The college I attended offered chapel services every Monday, Wednesday, and Friday. Usually, we’d sing a few worship songs, and then the main speaker would come up to offer a message. Yet, before the main speaker, before the one we were excited for, came the introduction.
The introduction was often given by a student. While I was never asked to give one, people I knew from my residence hall or from classes got up to the podium to introduce the speaker. Of course, they were more qualified than others to do this because they had a personal relationship with the speaker. They not only knew about their accomplishments, but they could speak to their character.
John 1 is this kind of introduction. The stories and words of Jesus are coming, and readers anticipate those. They are the main event of the Gospel of John. And, as someone who knew Jesus personally, John offers his introduction. And here are three snapshots of how John describes his friend and Savior.
1.) The Word
In the beginning was the Word, and the Word was with God, and the Word was God. He was in the beginning with God. All things were made through him, and without him was not any thing made that was made. (John 1:1-3)
Immediately, we see the allusion to Genesis 1:1. The first words of John 1 speak an incredible truth. Compare them to the first words of Genesis 1:
In the beginning, God created the heavens and the earth.
Notice the verb created. That means the heavens and the earth were not there until the beginning. And if their creation marked the beginning, then God who did the creating was there before.
And John 1 says, “In the beginning was the Word, and the Word was with God.” So John is clearly saying Jesus, the Word, was not created but pre-existent. Eternal.
Consider how God created. How did He go about it? He spoke (Genesis 1:3). And what did He do after things were created? He named them: “God called the light Day, and the darkness he called Night” (Genesis 1:5). Language was essential to creation.
John, under the inspiration of the Holy Spirit, calls Jesus the Word. No wonder he says, “without him was not any thing made that was made.” You can’t speak without the Word.
2.) The True Light
The true light, which gives light to everyone, was coming into the world.(John 1:9)
John is careful to describe Jesus as not only the Word (which carries connotations of truth and reality) but also the objective Word. Jesus is truth. He is reality.
Subjective truth, while it can be helpful and good, provides insights to some people in some place during some stretch of time. Objective truth, however, impacts all people in all places during all times.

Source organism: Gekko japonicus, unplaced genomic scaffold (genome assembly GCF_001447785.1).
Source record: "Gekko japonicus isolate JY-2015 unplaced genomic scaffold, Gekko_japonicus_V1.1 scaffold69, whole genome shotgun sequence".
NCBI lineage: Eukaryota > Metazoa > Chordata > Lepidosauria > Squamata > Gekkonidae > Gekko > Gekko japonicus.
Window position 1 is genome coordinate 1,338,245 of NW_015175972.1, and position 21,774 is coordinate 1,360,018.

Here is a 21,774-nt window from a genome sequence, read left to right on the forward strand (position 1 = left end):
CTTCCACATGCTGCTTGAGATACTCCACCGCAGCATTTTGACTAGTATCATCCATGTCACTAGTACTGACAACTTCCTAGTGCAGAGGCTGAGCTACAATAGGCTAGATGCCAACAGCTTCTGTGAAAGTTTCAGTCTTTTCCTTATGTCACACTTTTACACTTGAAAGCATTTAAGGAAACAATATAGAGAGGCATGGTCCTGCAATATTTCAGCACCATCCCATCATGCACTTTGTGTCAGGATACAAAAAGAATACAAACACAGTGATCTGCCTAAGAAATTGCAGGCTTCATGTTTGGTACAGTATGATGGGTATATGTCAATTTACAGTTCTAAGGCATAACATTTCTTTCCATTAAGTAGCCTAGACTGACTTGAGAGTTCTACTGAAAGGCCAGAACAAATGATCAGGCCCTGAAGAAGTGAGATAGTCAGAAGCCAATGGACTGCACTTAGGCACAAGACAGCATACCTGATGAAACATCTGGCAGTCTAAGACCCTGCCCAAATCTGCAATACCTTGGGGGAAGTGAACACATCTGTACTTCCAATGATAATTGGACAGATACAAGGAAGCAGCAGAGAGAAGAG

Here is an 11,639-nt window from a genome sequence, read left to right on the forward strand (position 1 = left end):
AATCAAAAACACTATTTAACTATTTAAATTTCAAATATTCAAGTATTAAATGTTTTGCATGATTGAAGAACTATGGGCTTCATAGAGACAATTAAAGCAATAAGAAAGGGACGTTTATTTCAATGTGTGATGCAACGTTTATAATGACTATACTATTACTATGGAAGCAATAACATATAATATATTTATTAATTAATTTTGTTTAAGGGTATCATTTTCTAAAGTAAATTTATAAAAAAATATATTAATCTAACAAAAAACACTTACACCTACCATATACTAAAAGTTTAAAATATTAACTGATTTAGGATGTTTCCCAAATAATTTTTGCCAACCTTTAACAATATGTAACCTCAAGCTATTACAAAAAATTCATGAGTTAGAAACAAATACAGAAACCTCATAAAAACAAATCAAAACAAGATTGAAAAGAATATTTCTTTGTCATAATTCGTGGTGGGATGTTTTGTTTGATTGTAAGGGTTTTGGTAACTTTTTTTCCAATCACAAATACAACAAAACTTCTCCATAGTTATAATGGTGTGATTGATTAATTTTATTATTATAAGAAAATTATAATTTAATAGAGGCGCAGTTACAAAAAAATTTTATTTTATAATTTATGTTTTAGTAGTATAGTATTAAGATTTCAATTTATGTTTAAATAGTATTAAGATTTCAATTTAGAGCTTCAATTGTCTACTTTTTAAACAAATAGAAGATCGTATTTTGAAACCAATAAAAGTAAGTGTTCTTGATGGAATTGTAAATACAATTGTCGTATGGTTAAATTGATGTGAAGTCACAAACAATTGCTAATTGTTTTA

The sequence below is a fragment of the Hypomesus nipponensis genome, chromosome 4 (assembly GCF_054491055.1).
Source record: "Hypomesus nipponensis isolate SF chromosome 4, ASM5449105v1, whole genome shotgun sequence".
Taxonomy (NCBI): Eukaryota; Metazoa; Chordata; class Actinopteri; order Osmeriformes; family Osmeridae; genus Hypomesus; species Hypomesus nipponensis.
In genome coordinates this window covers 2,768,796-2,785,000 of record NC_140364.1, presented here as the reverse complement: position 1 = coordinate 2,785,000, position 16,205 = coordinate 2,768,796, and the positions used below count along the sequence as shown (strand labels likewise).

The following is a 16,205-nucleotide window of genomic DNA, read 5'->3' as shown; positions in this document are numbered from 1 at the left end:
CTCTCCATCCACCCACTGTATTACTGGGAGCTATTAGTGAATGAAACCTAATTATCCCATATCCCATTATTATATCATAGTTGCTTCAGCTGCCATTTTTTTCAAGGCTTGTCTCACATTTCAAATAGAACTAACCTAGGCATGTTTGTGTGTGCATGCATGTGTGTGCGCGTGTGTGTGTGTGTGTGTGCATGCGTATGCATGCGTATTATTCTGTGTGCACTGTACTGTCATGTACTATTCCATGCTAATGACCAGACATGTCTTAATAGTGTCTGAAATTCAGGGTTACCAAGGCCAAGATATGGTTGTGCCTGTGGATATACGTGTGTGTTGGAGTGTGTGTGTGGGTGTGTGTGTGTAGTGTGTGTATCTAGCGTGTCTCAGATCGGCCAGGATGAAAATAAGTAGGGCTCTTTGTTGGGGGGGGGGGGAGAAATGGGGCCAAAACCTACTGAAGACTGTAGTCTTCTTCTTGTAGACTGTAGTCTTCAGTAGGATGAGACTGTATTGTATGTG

John says that Jesus is the “true light” and that He “gives light to everyone.” In other words, if we can see, know, or understand truth, it is because He has given light to us. Jesus is not only the truth but also the way to know the truth.
We all must respond to the light He brings. John tells us that the world did not know Him and did not receive Him (John 1:10-11). What is the consequence of such rejection? Well, John 1:4 tells us what those who reject Him will miss out on:
In him was life, and the life was the light of men.
To reject His light is to reject life itself. So, Jesus is truth, He is the way to know truth, and He is the way to have life. Sound familiar?
Jesus said to him, “I am the way, and the truth, and the life. No one comes to the Father except through me.” (John 14:6)
3.) The Only God
The Word became flesh and dwelt among us, and we have seen his glory, glory as of the only Son from the Father, full of grace and truth. (John 1:14)
The only God, who is at the Father’s side, he has made him known. (John 1:18)
John claims Jesus the Word. He explains that the truth Jesus brings impacts all people forever. And John also makes one more thing clear: Jesus is unique among all. He is the only God.
The phrase “only Son from the Father” may cause some confusion. “Son” seems to imply that Jesus was created by God, but we can just go back to John 1:1 to see that this cannot be the case. Jesus is eternal.
John 1:18 provides some clarity for the expression “only Son from the Father.” For the latter verse explains that Jesus has made God known to all (see again John 14:6). And so what John means by “Son” is not “creation” but “likeness.”
What is God like? God is holy, which means He is separate. He is unique. God describes Himself in Isaiah 46:
I am God, and there is none like me. (Isaiah 46:9)
Jesus is the incarnation of that “none like me” quality of God.
The People Who Knew Jesus Knew He Was Unlike Any Other
John the Baptist knew Jesus was unique, set apart. He told those sent from the Pharisees that “among you stands one you do not know” (John 1:26). Meaning, something totally, categorically different than humanity has ever seen or known is here. John the Baptist knew that human yearning for newness epitomized by Ecclesiastes 1:9 had been fulfilled in the birth of Jesus.
Nathanael would come to know of Jesus’s unique nature when Jesus knew he had been under the fig tree. He was so astonished he said, “You are the Son of God. You are the King of Israel!” (John 1:49)
And readers of the Bible can come to know Jesus as well. As the Creator of the Universe names what He created throughout Genesis 1, so Jesus gives Simon a new name in John 1:42: “Cephas (which means Peter).”
I urge you to embrace life and truth through the only God, Jesus Christ.